Neural networks have remarkable disruptive potential, but this makes their vulnerabilities more concerning. As helpful as these machine learning models can be, they could cause considerable damage if hackers infiltrate them. It’s important to recognize these risks to develop and implement neural networks safely.
As neural networks appear in more areas of work and life, they’ll be a more valuable target for cybercriminals. If data scientists don’t account for that, these networks may cause more harm than good for the businesses that use them. With that in mind, here’s a closer look at neural network vulnerabilities.
The most prevalent type of attack against machine learning models is evasion. In these scenarios, cybercriminals make small modifications to an input to fool a neural network into producing an incorrect output.
Attacks against image classification algorithms are some of the most straightforward examples. Cybercriminals can change a few pixels to create more noise in an image. While human eyes may be unable to see a difference between the modified image and the original, the altered pixels could affect a deep learning model. These subtle changes could obscure key identification factors, lowering the model’s accuracy.
Some of the most common real-world examples of evasion attacks change messages’ language to evade spam filters. However, they could be far more damaging in other use cases. If attackers fool autonomous driving algorithms, they could cause cars to not recognize pedestrians or other drivers, causing collisions.
Neural networks can also be vulnerable during the training phase. Data poisoning attacks insert false, misleading or otherwise unfavorable information into a model’s training datasets. As a result, the attackers hinder the model’s accuracy or cause it to perform undesirable actions.
Google’s VirusTotal anti-malware service was an unfortunate victim of data poisoning in 2015. Attackers caused the model to label benign data as viruses by poisoning it. In other instances, users have trained neural networks to use inappropriate language or to use harmful stereotypes to classify people.
Since neural networks require such vast datasets for training, it’s easy for poisoned data to slip in unnoticed. Depending on the model’s architecture, it may not take much malicious data to poison a neural network, either. These models can hone in on factors that seem insignificant to humans, so even small changes can have considerable consequences.
Another alarming vulnerability in neural networks is the possibility of exposing sensitive data. If a model learns on personally identifiable information (PII), cybercriminals could exploit it to reveal these details.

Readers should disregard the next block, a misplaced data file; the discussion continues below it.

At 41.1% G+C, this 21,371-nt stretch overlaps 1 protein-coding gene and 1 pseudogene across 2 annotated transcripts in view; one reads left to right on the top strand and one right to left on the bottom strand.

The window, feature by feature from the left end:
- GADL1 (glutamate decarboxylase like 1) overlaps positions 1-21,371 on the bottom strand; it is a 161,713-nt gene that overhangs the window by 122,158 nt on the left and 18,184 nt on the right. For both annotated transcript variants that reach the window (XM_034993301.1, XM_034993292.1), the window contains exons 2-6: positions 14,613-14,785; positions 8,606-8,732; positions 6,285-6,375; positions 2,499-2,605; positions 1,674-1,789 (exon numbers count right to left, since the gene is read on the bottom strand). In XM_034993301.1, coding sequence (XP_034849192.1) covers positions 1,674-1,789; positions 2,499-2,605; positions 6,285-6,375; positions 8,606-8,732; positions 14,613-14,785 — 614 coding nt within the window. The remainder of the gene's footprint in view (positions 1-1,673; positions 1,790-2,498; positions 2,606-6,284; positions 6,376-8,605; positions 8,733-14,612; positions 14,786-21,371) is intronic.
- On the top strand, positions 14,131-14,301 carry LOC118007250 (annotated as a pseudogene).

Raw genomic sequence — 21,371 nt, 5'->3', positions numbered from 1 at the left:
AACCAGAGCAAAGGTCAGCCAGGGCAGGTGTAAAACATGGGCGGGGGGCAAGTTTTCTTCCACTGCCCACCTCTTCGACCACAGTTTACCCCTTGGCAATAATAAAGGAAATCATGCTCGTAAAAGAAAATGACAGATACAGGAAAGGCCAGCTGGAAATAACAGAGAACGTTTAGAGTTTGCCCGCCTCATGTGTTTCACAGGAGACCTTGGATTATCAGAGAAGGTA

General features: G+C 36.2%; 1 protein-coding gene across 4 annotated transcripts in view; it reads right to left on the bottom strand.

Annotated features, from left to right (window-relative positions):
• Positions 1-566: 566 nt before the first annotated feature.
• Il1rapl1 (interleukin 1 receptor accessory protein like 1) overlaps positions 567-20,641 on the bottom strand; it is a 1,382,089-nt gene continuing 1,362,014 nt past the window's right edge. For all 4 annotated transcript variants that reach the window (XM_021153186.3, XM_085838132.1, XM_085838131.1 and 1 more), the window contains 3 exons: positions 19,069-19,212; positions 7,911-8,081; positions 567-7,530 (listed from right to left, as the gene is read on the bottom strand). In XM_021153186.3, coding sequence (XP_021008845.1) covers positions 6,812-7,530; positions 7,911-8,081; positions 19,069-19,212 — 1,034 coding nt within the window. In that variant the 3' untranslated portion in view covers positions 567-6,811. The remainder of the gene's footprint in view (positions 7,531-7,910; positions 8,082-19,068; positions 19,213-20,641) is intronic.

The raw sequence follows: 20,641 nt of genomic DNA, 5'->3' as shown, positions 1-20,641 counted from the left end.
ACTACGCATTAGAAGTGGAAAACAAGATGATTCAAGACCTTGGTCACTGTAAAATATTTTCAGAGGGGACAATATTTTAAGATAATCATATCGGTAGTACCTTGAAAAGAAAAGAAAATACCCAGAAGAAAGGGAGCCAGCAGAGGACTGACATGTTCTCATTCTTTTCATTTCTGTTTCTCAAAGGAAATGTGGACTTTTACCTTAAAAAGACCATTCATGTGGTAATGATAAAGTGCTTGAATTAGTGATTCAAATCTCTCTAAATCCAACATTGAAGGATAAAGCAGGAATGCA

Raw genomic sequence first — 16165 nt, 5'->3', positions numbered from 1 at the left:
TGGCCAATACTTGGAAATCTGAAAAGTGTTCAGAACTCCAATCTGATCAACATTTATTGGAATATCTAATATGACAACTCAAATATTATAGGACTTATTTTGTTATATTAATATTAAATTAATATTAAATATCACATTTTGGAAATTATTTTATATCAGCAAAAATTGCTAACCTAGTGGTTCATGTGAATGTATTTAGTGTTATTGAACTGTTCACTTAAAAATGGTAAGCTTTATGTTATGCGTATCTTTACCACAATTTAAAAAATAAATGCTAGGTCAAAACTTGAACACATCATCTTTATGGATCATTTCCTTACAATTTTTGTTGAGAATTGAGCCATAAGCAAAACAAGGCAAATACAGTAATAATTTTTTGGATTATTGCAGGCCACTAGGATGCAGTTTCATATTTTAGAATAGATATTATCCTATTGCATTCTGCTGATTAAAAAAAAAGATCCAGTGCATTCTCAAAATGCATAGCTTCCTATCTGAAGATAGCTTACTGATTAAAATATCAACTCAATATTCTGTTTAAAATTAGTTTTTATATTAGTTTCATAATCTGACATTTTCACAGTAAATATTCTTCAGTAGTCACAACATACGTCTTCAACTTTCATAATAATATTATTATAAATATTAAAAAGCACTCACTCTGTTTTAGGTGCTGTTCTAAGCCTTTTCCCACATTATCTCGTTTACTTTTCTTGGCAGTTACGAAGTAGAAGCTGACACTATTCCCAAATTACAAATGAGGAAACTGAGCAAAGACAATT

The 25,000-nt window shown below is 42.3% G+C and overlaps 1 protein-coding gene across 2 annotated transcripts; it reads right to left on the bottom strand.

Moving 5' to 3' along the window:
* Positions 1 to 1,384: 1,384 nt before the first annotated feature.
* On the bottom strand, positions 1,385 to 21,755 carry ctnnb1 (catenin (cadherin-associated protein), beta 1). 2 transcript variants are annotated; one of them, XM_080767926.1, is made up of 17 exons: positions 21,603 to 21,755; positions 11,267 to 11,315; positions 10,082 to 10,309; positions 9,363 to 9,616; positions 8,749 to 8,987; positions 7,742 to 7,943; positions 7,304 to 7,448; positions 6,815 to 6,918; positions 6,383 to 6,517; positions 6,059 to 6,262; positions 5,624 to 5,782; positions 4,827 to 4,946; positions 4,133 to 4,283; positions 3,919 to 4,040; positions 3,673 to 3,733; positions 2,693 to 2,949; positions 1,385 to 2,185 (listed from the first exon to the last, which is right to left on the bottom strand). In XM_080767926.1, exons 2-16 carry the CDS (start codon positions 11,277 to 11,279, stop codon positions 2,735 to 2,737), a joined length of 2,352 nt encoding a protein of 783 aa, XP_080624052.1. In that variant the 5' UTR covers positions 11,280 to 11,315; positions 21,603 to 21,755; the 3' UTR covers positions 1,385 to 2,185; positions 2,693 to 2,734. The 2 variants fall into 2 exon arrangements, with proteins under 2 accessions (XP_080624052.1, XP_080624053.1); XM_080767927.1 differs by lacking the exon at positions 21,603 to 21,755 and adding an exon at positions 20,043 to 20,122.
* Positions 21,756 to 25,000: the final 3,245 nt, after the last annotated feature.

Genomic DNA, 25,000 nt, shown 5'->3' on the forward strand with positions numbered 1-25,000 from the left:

A 2020 report from Google found that attackers could extract PII from the popular GPT-2 language model. Users can feed it specific words and phrases to make it fill in the blanks with PII it learned from during training. Model stealing, where attackers probe a neural network to learn how it works and reconstruct it, can also reveal the information models trained on.
Some neural networks are vulnerable to physical attacks, too. Researchers in 2017 discovered they could fool self-driving cars by placing stickers on stop signs. The stickers stopped the algorithms driving the vehicle from recognizing stop signs, causing it to run through them.
How Can Data Scientists Protect Neural Networks?
As neural networks become more prominent in the real world, securing these vulnerabilities becomes more important. Thankfully, data scientists can take several steps to ensure their models remain safe.
First, data scientists must secure their data storage solutions to prevent poisoning. Private clouds are typically more secure than public clouds, but in either case, users should use at-rest and in-transit encryption and multi-factor authentication. It’s also important to restrict access as much as possible. The only people who should have access to this data are those who need it for their work.
Data scientists should only download datasets from trusted, reliable sources. Given the threat of data extraction, it’s also important to avoid using any potentially sensitive information in training. Teams can use off-the-shelf solutions that scrub datasets of PII before feeding training data to neural networks to help prevent leakage.
Google and similar companies have developed training frameworks to help strengthen models against evasion attacks. Using these tools can help teams ensure that their neural networks have built-in protection against adversarial attacks.
Cybersecurity Is Essential for Neural Networks
If neural networks aren’t secure, their potential for damage could rival their potential for good. Consequently, cybersecurity should be a central consideration in any machine learning development process.
Education is the first step. When data scientists understand the vulnerabilities they face and know how to minimize them, they can make safer, more effective neural networks.